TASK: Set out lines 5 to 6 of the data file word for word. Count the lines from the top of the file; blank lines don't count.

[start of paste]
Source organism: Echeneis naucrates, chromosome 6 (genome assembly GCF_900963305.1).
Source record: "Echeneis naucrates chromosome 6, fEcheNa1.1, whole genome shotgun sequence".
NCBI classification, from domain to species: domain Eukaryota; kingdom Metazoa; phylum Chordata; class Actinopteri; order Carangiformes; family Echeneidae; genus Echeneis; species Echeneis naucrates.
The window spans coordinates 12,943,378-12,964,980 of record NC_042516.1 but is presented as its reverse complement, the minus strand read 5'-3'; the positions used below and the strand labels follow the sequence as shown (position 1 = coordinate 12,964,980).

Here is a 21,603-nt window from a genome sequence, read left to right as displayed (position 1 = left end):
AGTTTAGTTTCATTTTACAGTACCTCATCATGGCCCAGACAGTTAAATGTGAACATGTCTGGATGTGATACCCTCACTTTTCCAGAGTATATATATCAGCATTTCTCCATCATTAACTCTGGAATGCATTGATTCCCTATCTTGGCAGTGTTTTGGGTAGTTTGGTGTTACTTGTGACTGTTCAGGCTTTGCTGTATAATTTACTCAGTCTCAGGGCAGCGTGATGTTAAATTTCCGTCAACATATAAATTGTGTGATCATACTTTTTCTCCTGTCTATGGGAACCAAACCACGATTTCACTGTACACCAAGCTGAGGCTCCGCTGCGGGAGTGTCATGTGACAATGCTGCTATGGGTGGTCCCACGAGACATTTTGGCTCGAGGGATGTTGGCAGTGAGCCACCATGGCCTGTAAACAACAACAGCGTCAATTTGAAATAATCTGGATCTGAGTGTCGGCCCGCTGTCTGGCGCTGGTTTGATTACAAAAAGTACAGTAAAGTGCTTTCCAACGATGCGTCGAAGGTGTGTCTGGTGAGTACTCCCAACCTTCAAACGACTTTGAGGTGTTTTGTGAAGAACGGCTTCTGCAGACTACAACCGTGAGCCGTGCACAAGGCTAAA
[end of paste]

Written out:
Here is a 21,603-nt window from a genome sequence, read left to right as displayed (position 1 = left end):
AGTTTAGTTTCATTTTACAGTACCTCATCATGGCCCAGACAGTTAAATGTGAACATGTCTGGATGTGATACCCTCACTTTTCCAGAGTATATATATCAGCATTTCTCCATCATTAACTCTGGAATGCATTGATTCCCTATCTTGGCAGTGTTTTGGGTAGTTTGGTGTTACTTGTGACTGTTCAGGCTTTGCTGTATAATTTACTCAGTCTCAGGGCAGCGTGATGTTAAATTTCCGTCAACATATAAATTGTGTGATCATACTTTTTCTCCTGTCTATGGGAACCAAACCACGATTTCACTGTACACCAAGCTGAGGCTCCGCTGCGGGAGTGTCATGTGACAATGCTGCTATGGGTGGTCCCACGAGACATTTTGGCTCGAGGGATGTTGGCAGTGAGCCACCATGGCCTGTAAACAACAACAGCGTCAATTTGAAATAATCTGGATCTGAGTGTCGGCCCGCTGTCTGGCGCTGGTTTGATTACAAAAAGTACAGTAAAGTGCTTTCCAACGATGCGTCGAAGGTGTGTCTGGTGAGTACTCCCAACCTTCAAACGACTTTGAGGTGTTTTGTGAAGAACGGCTTCTGCAGACTACAACCGTGAGCCGTGCACAAGGCTAAA